Healthdirect Australia is not responsible for the content and advertising on the external website you are now entering.
Active ingredients: human papillomavirus bivalent vaccine
What it is used for
CERVARIX is indicated in females from 10 to 45 years of age for the prevention of persistent infection, premalignant cervical lesions and cervical cancer caused by human papillomavirus types 16 and 18. lmmunogenicity studies have been conducted in females aged 10 to 14 years and 26 to 45 years to link efficacy in females aged 15 to 25 years to other populations (See Precautions and Clinical Trials).
How to take it
The way to take this medicine is: Intramuscular. This medicine is given through a needle inserted into the muscle beneath the skin.
- Store at 2 to 8 degrees Celsius
- Do not Freeze
- Shelf lifetime is 5 Years.
You should seek medical advice in relation to medicines and use only as directed by a healthcare professional.
Always read the label. If symptoms persist see your healthcare professional.
Turbid liquid after shaking. White deposit and colourless supernatant after sedimentation
Do I need a prescription?
This medicine is available from a pharmacist and requires a prescription. It is
Pregnant or planning a pregnancy?
For the active ingredient human papillomavirus bivalent vaccine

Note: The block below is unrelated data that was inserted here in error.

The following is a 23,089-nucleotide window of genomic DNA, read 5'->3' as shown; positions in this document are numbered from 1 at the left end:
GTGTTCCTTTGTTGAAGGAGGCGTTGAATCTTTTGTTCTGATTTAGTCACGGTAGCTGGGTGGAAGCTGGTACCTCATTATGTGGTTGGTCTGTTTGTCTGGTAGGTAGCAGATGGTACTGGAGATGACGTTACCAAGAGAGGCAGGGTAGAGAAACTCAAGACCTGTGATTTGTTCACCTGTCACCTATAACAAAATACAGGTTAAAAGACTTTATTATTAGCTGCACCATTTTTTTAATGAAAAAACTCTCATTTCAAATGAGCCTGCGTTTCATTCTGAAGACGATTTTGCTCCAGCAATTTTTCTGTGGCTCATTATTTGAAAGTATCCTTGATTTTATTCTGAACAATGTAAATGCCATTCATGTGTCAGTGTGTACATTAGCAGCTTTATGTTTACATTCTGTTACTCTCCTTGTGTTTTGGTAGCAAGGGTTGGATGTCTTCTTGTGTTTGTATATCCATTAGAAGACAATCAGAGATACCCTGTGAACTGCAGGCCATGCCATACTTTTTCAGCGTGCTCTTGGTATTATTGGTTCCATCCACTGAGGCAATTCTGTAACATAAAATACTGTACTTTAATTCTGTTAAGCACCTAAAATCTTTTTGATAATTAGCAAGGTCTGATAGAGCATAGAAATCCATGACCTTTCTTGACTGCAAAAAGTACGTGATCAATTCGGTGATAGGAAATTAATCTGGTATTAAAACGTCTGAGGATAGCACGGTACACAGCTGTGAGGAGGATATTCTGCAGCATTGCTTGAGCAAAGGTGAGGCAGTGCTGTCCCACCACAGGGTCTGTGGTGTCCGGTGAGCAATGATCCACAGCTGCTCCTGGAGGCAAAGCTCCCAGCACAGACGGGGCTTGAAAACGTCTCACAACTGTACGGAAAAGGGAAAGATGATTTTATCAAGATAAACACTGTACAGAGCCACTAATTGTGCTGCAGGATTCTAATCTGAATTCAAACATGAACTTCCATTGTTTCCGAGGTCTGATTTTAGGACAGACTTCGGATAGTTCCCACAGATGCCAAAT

You should seek advice from your doctor or pharmacist about taking this medicine. They can help you balance the risks and the benefits of this medicine during pregnancy.
For side effects, taking other medicines and more
Download consumer medicine information leaflet (pdf) from the Therapeutic Goods Administration (TGA) website
Reporting side effects
You can help ensure medicines are safe by reporting the side effects you experience.
You can report side effects to your doctor, or directly at www.tga.gov.au/reporting-problems
“Cervical cancer should be almost entirely preventable” Pr Ian Frazer. ACCF wholeheartedly agrees. Here are some ways to prevent it.
Read more on Australian Cervical Cancer Foundation website
Pap smear tests - myDr.com.au
Pap smear tests are currently used in Australia as a screening test for cervical cancer. A Pap smear test can detect changes in the cells of the cervix that may develop into cancer.
Read more on myDr website
Genital warts - myDr.com.au
Genital warts are are small, soft lumps in the genital area caused by some types of human papillomavirus (HPV). They are among the most common sexually transmitted infections (STIs).
Read more on myDr website
Updating the management of sexually transmitted infections | Issue 6 | Volume 38 | Australian Prescriber
The control of sexually transmitted infections relies on case-finding and treatment of sexual contacts to prevent further transmission. Screening for...
Read more on Australian Prescriber website